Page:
It’s Wednesday, May 26, and offshore wind is coming to California.

For years, the United States has lagged behind Europe in developing offshore wind, turbines that harvest energy from the fast-paced winds out at sea. But President Joe Biden approved the country’s first large-scale wind farm just two weeks ago, and now the ball may finally be rolling in earnest. Yesterday, the Biden administration announced plans to open portions of the California coast up to offshore wind development. 

The largest obstacle to developing offshore wind along the West Coast was previously the Department of Defense, since the Navy and Air Force use the waters for training and testing operations. Tuesday’s announcement marked an end to the stalemate, with the White House indicating that the Department of Defense was involved in the decision.

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The administration has identified two sites off the central and northern California coast with the potential to generate 4.6 gigawatts of electricity, enough to power 1.6 million homes. When built, these developments will bring the U.S. a step closer to achieving Biden’s goals of generating 30 gigawatts of offshore wind energy by 2030 and making the electrical grid carbon-free by 2035. However, these projects would supply less than half of the 10 gigawatts of offshore wind energy that a recent state analysis predicts California needs to completely decarbonize its electricity by 2045.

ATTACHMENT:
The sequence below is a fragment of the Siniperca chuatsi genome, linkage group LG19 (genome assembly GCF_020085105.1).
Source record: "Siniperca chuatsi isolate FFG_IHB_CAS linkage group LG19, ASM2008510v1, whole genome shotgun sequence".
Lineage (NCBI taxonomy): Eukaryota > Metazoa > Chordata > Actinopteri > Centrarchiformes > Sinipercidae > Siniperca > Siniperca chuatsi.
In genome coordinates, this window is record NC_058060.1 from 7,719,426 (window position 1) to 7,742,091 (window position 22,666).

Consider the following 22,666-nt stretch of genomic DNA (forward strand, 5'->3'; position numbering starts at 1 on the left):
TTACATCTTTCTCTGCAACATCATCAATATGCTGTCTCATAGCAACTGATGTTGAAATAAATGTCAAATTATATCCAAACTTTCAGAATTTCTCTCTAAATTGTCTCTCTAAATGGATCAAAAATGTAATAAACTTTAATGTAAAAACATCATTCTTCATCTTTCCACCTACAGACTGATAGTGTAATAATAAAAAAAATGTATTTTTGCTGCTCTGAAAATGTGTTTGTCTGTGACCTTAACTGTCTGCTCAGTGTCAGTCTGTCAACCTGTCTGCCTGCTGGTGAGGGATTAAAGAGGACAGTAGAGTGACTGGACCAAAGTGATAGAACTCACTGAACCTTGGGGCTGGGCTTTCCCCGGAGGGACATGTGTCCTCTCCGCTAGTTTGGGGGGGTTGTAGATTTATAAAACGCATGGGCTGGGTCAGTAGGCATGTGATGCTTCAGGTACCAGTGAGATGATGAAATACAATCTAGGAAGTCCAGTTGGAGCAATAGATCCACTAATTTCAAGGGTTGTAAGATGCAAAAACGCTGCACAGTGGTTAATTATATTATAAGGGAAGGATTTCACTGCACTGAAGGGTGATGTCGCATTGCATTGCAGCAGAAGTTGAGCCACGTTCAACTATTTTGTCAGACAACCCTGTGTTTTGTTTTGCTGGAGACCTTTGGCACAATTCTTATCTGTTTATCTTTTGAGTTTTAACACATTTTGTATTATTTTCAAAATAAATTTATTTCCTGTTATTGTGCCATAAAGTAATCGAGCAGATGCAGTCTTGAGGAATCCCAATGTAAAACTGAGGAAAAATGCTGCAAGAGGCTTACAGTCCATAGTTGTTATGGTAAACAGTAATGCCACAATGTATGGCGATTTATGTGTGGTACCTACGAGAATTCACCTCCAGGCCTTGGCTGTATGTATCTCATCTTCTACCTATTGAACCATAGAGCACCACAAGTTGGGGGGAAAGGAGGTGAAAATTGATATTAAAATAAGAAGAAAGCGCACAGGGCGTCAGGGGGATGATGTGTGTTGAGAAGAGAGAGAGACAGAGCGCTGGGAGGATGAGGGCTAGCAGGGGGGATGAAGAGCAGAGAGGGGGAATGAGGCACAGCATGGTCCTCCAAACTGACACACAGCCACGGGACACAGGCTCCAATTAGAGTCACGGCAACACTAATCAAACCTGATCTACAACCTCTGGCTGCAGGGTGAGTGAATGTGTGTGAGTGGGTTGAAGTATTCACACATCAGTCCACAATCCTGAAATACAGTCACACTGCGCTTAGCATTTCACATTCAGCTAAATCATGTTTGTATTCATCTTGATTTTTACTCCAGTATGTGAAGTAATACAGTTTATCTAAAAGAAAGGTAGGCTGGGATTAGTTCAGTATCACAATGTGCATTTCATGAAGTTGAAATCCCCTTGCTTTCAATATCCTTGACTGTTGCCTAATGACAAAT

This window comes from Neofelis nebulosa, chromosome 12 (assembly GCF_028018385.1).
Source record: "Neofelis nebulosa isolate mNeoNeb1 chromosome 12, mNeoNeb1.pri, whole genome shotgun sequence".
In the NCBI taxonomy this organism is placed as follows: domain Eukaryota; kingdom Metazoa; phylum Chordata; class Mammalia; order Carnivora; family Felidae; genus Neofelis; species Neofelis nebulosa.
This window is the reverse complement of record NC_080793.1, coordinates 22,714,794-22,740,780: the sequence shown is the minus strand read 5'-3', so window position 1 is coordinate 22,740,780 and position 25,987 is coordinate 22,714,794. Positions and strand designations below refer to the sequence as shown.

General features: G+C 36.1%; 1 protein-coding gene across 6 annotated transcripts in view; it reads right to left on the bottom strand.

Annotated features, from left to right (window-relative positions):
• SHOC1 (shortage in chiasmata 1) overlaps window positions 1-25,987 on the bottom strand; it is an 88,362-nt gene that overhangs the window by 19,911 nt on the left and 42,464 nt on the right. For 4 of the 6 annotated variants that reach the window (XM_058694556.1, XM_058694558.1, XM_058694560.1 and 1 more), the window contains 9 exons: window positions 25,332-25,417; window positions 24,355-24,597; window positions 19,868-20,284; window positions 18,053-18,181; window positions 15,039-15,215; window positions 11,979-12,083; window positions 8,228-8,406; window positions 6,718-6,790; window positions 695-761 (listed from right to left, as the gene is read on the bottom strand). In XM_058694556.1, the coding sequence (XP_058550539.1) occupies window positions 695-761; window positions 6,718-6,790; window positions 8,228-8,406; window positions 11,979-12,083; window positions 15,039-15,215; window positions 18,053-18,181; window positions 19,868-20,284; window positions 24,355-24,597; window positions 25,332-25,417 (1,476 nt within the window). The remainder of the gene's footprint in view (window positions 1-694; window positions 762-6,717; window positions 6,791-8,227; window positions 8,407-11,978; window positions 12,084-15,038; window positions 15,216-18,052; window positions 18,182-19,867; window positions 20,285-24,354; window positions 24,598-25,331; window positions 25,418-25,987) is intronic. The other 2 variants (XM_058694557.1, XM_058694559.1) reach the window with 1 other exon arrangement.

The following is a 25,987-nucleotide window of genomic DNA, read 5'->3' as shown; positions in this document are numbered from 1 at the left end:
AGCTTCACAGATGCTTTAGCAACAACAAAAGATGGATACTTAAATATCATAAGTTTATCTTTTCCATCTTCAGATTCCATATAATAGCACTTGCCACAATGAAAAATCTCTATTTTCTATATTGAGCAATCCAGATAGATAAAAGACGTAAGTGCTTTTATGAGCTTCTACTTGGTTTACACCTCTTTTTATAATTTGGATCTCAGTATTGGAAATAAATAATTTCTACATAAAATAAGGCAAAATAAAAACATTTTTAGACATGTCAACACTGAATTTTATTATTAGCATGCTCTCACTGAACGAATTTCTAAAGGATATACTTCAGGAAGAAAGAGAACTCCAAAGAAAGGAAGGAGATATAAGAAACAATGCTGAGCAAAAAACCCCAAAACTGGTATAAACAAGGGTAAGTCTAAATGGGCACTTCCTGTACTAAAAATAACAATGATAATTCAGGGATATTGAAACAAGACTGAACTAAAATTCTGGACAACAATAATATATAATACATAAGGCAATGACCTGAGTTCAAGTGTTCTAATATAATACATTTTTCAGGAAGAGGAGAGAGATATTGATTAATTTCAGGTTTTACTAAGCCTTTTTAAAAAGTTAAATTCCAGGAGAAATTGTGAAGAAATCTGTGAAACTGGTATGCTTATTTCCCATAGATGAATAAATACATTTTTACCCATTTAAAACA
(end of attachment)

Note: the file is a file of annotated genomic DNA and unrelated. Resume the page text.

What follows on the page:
Nancy Rader, executive director of the California Wind Energy Association, told NPR that the plan represents “a major advancement that will allow California to start planning for its carbon-free electricity goals with offshore wind firmly in the picture.”

Ysabelle Kempe

 

Smog clouds

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The Smog

Need-to-know basis

People of color are exposed to more extreme heat than white people in almost every major U.S. city, according to a new study. The study, published in the journal Nature Communications, tracked temperature data by census tract and found the average person of color experienced disproportionately high temperatures in 169 out of 175 of the country’s largest urban areas

The Biden administration is on pace to prosecute even fewer environmental cases this year than during any year of the Trump administration, a new study has found. Federal prosecutions of environmental crimes have been on the decline since the George W. Bush administration.

Republican state treasurers from 15 states, led by West Virginia, are threatening to pull their states’ assets from banks pledging to decarbonize their portfolios. Collectively, the states have more than $600 billion worth of public assets, such as pension funds, tied up in these banking institutions.

Adam Mahoney